(rates were in the previous article before the rate rise)

    if that had been the 5th fix (17years left)you would have needed a mortgage of 197,000 that would have started out 8 years earlier at over 270,000


    If you had mortgage debt of 120,000 on a 200,000 property, and took out the top two-year fix on the market (1.49% from Chelsea Building Society, with set-up fees of 1,900),
    On a 120k mortgage over 25y any no fee two year fix below 2.32% will save money over paying 1,900 in fees on 1.49%

    Initial costs of 2-year vs 10-year fixes:

    If you had mortgage debt of 120,000 on a 200,000 property, and took out the top two-year fix on the market (1.49% from Chelsea Building Society, with set-up fees of 1,900), your monthly repayment would be 487, amounting to a total cost of 11,687 over the two years of the fix. Meanwhile if you opted for the top 10-year fix on the market for the same mortgage debt, your monthly repayments would 542, while your total payments over the first two years of the fix would be 13,018. However, while two-year fixes are cheaper initially, if you continued to take out two-year fixes over 10 years the further set-up fees and potential rises in interest rates could offset this early saving.
    once again totally ignoring the remaining debt just looking at the payment to get the saving of 1,331 over the first 2 years

    I think we have these 2 deals 25y term with the fees added
    120k 1.49% 1,900 486.95pm 2 year fix
    120k 2.49% 1,034 542.37pm 10y fix.

    if we make the payment the same(542.37) then after 2 years you are left with

    112,380.53
    113,875.28

    The actual saving would be 1,495(10% more) but then on 120k you would be looking at no/low fee for a 2y fix they are usually better.

    using the best buy link a better 2 year deals would be TSB 1.55% with 495 fee

    120k 1.49% 1,900 486.95pm 2 year fix
    120k 1.55% 0,495 484.74pm 2 year fix
    120k 2.49% 1,034 542.37pm 10y fix.

    after 2 years

    112,380.53
    111,074.29
    113,875.28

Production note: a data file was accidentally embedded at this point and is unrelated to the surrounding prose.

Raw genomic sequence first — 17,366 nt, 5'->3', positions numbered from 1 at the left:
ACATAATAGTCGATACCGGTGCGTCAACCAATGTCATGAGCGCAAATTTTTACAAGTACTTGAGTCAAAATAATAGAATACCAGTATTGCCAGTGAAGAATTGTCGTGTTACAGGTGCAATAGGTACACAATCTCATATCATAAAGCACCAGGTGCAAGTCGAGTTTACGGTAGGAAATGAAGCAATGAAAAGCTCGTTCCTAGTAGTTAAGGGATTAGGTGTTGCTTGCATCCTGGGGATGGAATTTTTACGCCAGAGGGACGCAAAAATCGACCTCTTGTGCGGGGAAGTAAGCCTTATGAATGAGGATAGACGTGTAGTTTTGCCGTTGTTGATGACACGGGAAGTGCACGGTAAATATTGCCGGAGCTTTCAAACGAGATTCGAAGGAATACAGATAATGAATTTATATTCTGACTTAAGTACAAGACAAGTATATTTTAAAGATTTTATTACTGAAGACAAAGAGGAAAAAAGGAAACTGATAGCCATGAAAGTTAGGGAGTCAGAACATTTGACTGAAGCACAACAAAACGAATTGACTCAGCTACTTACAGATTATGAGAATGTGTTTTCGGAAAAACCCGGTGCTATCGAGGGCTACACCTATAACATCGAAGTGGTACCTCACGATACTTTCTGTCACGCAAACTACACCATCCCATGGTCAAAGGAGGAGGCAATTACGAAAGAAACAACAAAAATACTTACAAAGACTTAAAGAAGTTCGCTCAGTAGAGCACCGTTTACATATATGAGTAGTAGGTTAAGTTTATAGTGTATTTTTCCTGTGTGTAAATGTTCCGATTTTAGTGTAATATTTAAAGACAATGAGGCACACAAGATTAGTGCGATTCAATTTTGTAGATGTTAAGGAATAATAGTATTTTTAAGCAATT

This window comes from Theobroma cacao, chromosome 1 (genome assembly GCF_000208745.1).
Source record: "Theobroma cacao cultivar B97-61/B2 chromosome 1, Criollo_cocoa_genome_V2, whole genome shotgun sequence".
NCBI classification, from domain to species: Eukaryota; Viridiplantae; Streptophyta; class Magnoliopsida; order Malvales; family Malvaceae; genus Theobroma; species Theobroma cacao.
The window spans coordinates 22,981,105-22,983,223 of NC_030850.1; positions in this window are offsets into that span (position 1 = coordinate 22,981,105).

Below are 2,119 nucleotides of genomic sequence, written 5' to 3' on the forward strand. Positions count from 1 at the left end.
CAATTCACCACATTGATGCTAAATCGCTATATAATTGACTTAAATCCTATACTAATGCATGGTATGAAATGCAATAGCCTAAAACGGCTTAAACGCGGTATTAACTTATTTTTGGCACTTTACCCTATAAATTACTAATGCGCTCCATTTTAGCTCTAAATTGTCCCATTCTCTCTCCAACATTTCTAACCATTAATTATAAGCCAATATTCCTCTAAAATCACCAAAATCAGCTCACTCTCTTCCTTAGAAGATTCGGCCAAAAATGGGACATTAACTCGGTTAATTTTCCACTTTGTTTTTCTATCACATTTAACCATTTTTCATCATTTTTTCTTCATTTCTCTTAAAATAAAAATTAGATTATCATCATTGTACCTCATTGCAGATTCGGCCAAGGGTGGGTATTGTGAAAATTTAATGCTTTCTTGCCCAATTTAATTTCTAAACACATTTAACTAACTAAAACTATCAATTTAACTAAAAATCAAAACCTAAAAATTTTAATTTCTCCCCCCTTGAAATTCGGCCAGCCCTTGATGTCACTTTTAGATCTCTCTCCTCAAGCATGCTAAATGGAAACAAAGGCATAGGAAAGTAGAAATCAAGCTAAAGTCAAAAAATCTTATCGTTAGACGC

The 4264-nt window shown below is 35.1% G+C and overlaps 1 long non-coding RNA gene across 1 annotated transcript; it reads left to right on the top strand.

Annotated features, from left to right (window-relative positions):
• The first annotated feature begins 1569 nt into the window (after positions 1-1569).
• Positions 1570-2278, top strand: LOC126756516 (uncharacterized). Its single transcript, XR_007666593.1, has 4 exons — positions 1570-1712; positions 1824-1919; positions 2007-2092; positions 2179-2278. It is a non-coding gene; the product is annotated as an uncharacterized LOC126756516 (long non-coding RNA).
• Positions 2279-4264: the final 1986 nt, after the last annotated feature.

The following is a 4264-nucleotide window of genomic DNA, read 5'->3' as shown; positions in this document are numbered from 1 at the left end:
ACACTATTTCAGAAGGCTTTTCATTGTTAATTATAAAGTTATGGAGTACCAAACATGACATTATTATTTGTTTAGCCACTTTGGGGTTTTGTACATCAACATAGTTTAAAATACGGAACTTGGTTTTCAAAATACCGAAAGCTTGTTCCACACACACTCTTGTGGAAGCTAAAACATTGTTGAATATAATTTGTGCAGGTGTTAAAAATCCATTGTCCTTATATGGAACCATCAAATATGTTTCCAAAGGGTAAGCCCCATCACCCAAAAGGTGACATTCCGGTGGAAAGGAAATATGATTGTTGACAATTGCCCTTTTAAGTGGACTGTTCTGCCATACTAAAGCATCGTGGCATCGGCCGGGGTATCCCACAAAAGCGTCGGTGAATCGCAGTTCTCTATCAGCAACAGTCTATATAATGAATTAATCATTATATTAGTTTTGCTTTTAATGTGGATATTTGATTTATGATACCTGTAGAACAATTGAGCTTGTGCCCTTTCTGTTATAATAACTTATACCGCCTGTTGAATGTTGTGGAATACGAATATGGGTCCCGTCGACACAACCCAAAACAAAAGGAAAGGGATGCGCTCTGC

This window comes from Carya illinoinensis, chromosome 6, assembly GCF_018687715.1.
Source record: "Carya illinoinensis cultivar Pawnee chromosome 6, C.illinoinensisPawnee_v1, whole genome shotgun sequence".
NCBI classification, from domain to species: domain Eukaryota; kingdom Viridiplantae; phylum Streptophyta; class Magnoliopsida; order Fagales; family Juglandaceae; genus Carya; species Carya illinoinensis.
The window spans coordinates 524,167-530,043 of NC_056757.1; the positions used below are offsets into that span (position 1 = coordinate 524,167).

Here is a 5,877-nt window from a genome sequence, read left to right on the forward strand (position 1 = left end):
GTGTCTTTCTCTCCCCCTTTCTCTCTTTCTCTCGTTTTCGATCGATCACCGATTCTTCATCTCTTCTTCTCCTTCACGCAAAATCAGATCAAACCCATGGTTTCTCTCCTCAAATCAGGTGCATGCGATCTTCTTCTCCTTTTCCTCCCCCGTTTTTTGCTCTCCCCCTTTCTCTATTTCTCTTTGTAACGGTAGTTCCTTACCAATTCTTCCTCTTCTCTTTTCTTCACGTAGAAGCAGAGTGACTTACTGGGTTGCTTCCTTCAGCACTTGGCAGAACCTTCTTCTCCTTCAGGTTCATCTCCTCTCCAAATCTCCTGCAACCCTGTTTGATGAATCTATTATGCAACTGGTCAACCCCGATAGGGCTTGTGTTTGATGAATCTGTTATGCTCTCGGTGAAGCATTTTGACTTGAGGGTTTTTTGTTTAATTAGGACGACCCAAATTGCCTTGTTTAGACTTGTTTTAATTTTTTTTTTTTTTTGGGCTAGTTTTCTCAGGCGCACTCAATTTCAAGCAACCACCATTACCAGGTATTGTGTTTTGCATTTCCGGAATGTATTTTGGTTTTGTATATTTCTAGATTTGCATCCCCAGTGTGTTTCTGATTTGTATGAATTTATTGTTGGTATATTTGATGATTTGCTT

Now the 2y is 2,800 ahead at the 2 year point.

    To put that into context with another 2 year deal
    to still be ahead at year 4 against the 10y year fix any 2y no fee rate below 3.81% will work.

    if the 2y/no fee rates went up to 2.49% for the second one at Y4 you would owe 103,407 against the 10y fix where you would owe 106,351

    Still nearly 3k ahead at Y4 and a 3rd 2y fix rate could be as high 3.99% to still be ahead at Y6
    • amnblog
    • By amnblog 4th Aug 18, 9:37 AM
    • 10,678 Posts
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    amnblog
    • #7
    • 4th Aug 18, 9:37 AM
    • #7
    • 4th Aug 18, 9:37 AM
    Moving or relationships splitting up are the most common reasons for longer terms fixed rates coming back to bite you.

    Best for steady people with steady jobs and fixed budgets.
    I am a Mortgage Broker

    You should note that this site doesn't check my status as a Mortgage Broker, so you need to take my word for it. This signature is here as I follow MSE's Mortgage Adviser Code of Conduct. Any posts on here are for information and discussion purposes only and shouldn't be seen as financial advice.
    • NewShadow
    • By NewShadow 4th Aug 18, 5:57 PM
    • 3,060 Posts
    • 13,406 Thanks
    NewShadow
    • #8
    • 4th Aug 18, 5:57 PM
    • #8
    • 4th Aug 18, 5:57 PM
    A ten year fix may end up being a bargain that saves thousands, or something that ends up costing well over the odds - but that's only in comparison with what others pay. A fix is about removing that uncertainty. It's not about money saving. It might or might not end up being money saving.
    Originally posted by Stuart_W
    This is exactly what I came on this thread to post.

    I'm going to be buying my first - and hopefully only - house in the next couple of years and I've been trying to learn as much about the process as possible.

    I'm reasonably confident I'll be going for the longest fix available to me - not because I think it's cheapest, but because I greatly value knowing exactly what my regular outgoings will be and that I can afford my home.
    That sounds like a classic case of premature extrapolation.

    House deposit: 26% = 25,000 + 800pm * 10 months = 33,000

    Goal: Keep the bigger picture in mind...
    • VT82
    • By VT82 6th Aug 18, 9:31 AM
    • 974 Posts
    • 803 Thanks
    VT82
    • #9
    • 6th Aug 18, 9:31 AM
    • #9
    • 6th Aug 18, 9:31 AM
    My wife and I took out a 10 year fix with the Co-op back in early 2006.